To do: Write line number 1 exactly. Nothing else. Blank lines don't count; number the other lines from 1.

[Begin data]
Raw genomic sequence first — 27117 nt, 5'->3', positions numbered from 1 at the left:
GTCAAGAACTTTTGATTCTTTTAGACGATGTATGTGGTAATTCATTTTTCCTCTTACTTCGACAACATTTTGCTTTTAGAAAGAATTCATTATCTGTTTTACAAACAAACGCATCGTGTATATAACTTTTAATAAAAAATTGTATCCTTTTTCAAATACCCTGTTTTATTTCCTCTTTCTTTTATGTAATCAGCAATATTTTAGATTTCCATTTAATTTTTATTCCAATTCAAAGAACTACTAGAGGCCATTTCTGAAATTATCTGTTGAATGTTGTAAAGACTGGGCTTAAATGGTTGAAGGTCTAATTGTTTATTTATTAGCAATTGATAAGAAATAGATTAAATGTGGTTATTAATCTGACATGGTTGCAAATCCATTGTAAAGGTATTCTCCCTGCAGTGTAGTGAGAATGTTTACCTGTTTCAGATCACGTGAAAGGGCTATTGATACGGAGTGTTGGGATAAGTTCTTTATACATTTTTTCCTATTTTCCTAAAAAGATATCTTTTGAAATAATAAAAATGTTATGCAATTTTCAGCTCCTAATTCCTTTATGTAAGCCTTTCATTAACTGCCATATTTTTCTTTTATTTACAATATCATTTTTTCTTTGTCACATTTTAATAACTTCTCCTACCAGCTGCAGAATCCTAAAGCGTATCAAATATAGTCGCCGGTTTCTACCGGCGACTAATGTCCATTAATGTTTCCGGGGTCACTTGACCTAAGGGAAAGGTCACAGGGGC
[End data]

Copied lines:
Raw genomic sequence first — 27117 nt, 5'->3', positions numbered from 1 at the left: